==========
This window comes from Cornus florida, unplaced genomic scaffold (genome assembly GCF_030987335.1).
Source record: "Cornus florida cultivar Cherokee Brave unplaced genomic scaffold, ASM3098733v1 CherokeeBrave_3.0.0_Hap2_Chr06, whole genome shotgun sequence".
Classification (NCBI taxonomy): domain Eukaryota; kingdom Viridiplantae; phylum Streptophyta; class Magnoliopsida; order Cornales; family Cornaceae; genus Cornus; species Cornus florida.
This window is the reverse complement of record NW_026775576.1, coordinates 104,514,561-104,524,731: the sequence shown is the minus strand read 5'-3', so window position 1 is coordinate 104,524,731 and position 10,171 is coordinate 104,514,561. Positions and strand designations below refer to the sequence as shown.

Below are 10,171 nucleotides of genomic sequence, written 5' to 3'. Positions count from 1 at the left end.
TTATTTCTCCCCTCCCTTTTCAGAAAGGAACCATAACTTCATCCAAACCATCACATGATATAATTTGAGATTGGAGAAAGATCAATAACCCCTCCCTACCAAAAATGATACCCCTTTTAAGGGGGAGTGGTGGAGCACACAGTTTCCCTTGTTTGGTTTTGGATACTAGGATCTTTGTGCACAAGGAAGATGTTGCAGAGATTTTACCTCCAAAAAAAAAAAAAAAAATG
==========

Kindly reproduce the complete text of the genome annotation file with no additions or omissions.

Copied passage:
This window comes from Cornus florida, unplaced genomic scaffold (genome assembly GCF_030987335.1).
Source record: "Cornus florida cultivar Cherokee Brave unplaced genomic scaffold, ASM3098733v1 CherokeeBrave_3.0.0_Hap2_Chr06, whole genome shotgun sequence".
Classification (NCBI taxonomy): domain Eukaryota; kingdom Viridiplantae; phylum Streptophyta; class Magnoliopsida; order Cornales; family Cornaceae; genus Cornus; species Cornus florida.
This window is the reverse complement of record NW_026775576.1, coordinates 104,514,561-104,524,731: the sequence shown is the minus strand read 5'-3', so window position 1 is coordinate 104,524,731 and position 10,171 is coordinate 104,514,561. Positions and strand designations below refer to the sequence as shown.

Below are 10,171 nucleotides of genomic sequence, written 5' to 3'. Positions count from 1 at the left end.
TTATTTCTCCCCTCCCTTTTCAGAAAGGAACCATAACTTCATCCAAACCATCACATGATATAATTTGAGATTGGAGAAAGATCAATAACCCCTCCCTACCAAAAATGATACCCCTTTTAAGGGGGAGTGGTGGAGCACACAGTTTCCCTTGTTTGGTTTTGGATACTAGGATCTTTGTGCACAAGGAAGATGTTGCAGAGATTTTACCTCCAAAAAAAAAAAAAAAAATG